Monday of the Second Week of Easter

Today’s readings

One of the great things about being Catholic, I think, is the celebration of Easter.  We do it up right, and keep doing it for fifty days!  In fact, just yesterday we completed our celebration of Easter Day, which lasts for eight full days.  It certainly makes sense to us that the joy of our salvation should be celebrated with great festivity, and we shouldn’t be so eager to toss the lilies out of the church (even if I am allergic to them)!

Today we begin the second phase of our Easter celebration.  Having completed the Octave of Easter, we now begin the preparation for the descent of the Holy Spirit upon the first Apostles, and later to each Christian.  We have in our Gospel today the emergence of the interesting figure of Nicodemus.  He was a Jew, and one of the Pharisees.  But he found Jesus and his message compelling, so a few times in John’s Gospel we get to hear from him.  Even though the rest of the Pharisees flat out rejected Jesus, Nicodemus knew that Jesus couldn’t be ignored.  There was something to this Jesus, and he wanted to get to the bottom of it.  We don’t know if Nicodemus ever fully, publicly accepted Jesus, but he took many steps on the way.

Today Nicodemus and Jesus speak about being born again, born of the Spirit.  This for us is a process of accepting the Gospel in faith, and receiving the gift of the Holy Spirit and then living as a people reborn.  Although we can point to our Confirmation day, and even the day of our Baptism as days when we received the Holy Spirit, the process of accepting the Gospel in faith and living as a people reborn in the Spirit is one that takes the rest of our lives.  What we celebrate with joy today is that we are on that journey.  Because of the Resurrection of Our Lord and his gift of the Holy Spirit, we can now live according to the Spirit’s direction in our lives, confident that that Holy Spirit will give us the gifts and courage to do what we are called to do.  The Apostles did that in today’s first reading, and now we must do the same.

 

Tuesday of the Second Week of Easter

Today’s readings

Our first reading from Acts this morning tells us that the early Christian community cared for one another deeply, and were generous in that care.  They were even selling their possessions to give to those who were in need.  Nobody felt needy, nobody felt cheated, nobody felt like they were doing more than their share.  People were worshipping not just with their minds, but also with their hearts, and their worshipping didn’t stop when they left the worship place.  That was the kind of worship Jesus was encouraging Nicodemus to practice as well.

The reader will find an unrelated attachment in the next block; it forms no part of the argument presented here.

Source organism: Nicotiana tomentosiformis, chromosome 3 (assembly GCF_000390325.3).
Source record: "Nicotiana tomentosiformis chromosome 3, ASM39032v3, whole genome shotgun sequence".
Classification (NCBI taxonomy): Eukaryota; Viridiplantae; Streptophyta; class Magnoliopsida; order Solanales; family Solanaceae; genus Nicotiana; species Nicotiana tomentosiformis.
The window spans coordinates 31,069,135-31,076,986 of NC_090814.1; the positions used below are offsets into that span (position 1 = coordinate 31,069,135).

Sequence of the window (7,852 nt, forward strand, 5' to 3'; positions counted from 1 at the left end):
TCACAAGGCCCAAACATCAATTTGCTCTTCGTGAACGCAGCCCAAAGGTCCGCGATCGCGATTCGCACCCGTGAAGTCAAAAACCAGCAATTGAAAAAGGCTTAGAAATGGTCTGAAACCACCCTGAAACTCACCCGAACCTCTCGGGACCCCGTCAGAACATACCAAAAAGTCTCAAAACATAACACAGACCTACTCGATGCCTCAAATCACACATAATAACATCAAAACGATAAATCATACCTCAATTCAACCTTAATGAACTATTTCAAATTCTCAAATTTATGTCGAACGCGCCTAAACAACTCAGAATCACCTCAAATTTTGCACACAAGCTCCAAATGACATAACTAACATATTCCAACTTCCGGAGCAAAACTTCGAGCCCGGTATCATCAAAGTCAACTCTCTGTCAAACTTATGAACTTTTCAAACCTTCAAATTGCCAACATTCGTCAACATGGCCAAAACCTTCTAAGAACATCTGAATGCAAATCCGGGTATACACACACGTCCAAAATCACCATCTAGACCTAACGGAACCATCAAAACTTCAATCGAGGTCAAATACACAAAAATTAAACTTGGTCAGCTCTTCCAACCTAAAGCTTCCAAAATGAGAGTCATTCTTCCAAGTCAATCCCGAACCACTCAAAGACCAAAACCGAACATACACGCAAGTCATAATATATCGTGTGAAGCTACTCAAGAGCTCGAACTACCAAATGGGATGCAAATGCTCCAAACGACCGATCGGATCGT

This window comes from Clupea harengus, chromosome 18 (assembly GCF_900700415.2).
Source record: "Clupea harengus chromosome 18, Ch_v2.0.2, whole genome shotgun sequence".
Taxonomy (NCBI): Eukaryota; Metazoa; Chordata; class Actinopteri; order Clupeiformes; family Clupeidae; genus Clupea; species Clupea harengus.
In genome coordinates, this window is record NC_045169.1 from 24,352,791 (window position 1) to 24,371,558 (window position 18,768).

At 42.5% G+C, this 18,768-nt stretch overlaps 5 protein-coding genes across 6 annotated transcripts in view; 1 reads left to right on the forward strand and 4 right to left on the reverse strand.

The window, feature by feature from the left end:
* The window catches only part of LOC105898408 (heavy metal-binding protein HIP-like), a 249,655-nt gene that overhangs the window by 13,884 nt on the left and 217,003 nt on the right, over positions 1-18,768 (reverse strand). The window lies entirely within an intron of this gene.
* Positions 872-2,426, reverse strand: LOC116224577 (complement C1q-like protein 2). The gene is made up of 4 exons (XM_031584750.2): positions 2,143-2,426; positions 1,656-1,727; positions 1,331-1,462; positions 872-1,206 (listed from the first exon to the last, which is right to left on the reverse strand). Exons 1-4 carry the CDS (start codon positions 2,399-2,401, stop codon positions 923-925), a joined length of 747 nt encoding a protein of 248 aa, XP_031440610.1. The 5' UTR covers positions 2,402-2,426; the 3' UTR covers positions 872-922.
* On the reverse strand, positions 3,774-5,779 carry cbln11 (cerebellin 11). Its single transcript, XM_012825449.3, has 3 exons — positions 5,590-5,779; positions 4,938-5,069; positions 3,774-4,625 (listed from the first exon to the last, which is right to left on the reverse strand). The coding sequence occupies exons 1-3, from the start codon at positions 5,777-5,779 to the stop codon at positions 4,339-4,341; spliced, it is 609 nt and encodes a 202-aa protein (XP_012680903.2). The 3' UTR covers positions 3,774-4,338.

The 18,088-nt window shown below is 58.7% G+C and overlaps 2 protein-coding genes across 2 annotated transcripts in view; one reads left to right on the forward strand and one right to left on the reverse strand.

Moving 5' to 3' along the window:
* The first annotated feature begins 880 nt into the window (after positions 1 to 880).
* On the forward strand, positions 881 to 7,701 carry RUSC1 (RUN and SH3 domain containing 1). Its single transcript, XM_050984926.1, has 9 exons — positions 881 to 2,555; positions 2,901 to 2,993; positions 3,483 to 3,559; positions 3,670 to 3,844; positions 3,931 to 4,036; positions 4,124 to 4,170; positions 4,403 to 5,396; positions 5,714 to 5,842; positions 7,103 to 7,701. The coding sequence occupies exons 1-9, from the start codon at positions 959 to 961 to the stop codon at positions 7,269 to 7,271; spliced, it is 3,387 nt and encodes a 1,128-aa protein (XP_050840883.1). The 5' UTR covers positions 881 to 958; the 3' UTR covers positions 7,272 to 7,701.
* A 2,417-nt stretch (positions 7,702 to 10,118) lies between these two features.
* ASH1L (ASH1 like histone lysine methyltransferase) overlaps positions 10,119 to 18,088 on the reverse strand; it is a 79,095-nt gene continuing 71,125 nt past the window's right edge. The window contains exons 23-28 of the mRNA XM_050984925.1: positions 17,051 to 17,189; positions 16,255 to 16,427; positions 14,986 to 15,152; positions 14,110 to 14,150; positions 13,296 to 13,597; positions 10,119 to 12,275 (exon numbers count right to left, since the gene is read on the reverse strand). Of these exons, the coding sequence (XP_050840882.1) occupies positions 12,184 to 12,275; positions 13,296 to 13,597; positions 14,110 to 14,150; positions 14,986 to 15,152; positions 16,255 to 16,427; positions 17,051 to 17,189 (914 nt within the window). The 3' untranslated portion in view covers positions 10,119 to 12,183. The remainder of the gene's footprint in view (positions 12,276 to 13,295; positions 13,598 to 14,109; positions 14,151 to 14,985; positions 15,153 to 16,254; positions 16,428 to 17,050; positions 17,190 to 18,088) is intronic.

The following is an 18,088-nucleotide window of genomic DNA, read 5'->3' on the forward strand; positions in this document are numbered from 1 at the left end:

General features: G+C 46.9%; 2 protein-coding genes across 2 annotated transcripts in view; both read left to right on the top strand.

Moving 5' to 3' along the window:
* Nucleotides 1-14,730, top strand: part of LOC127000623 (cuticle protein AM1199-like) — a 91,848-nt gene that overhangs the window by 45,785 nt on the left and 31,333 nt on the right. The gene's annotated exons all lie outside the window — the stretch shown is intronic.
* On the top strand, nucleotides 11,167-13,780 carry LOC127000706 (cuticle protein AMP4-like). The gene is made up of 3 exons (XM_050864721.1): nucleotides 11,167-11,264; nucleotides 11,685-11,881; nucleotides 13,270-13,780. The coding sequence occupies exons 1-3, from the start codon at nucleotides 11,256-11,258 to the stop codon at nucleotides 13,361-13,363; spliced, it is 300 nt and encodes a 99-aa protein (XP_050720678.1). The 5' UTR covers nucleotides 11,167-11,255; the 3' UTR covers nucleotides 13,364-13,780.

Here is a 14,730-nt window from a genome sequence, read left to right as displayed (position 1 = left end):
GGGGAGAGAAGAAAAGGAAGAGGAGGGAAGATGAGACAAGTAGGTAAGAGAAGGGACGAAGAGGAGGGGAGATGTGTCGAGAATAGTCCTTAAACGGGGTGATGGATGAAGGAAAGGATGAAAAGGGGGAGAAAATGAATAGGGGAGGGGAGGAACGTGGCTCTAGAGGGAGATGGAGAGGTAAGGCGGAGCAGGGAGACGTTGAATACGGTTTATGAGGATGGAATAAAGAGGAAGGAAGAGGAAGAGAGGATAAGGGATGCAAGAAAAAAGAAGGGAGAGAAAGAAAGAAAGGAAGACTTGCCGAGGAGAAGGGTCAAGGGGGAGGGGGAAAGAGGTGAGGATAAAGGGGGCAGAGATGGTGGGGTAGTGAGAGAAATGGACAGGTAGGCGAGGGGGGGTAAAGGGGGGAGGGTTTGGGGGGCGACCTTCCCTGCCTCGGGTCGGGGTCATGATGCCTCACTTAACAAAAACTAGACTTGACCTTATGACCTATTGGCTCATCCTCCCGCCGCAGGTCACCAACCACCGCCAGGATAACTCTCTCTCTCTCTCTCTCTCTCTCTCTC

So the same has to be true for us, really. We have to be willing to give of our hearts, to believe not just when we’re in church, but also when we are in the rest of our life.  We have to trust God to take care of us when we stick our neck out to help someone else.  We have to worship not just with our minds but also with our hearts.

Monday of the Second Week of Easter

Today’s readings

One of the great things about being Catholic, I think, is the celebration of Easter. We do it up right, and keep doing it for fifty days! In fact, just yesterday we completed our celebration of Easter Day, which lasts for eight full days. It certainly makes sense to us that the joy of our salvation should be celebrated with great festivity, and we shouldn’t be so eager to toss the lilies out of the church (even if they do make me sneeze sometimes!).

Today we begin the second phase of our Easter celebration. Having completed the Octave of Easter, we now begin the preparation for the descent of the Holy Spirit upon the first Apostles, and later to each Christian. We have in our Gospel today the emergence of the interesting figure of Nicodemus. He was a Jew, and one of the Pharisees. But he found Jesus and his message compelling, so a few times in John’s Gospel we get to hear from Nicodemus. Even though the rest of the Pharisees flat out rejected Jesus, Nicodemus knew that he couldn’t reject him so quickly. There was something to this Jesus, and he wanted to get to the bottom of it. As far as we know, he never fully, publicly accepted Jesus, but he took many steps on the way.

Today Nicodemus and Jesus speak about being born again, born of the Spirit. This for us is a process of accepting the Gospel in faith, and receiving the gift of the Holy Spirit and then living as a people reborn. Although we can point to our Confirmation day, and even the day of our Baptism as days when we received the Holy Spirit, the process of accepting the Gospel in faith and living as a people reborn in the Spirit is one that takes the rest of our lives. What we celebrate with joy today is that we are on that journey. Because of the Resurrection of Our Lord and his gift of the Holy Spirit, we can now live according to the Spirit’s direction in our lives, confident that that Holy Spirit will give us the gifts and courage to do what we are called to do. The Apostles did that in today’s first reading, and now we must do the same.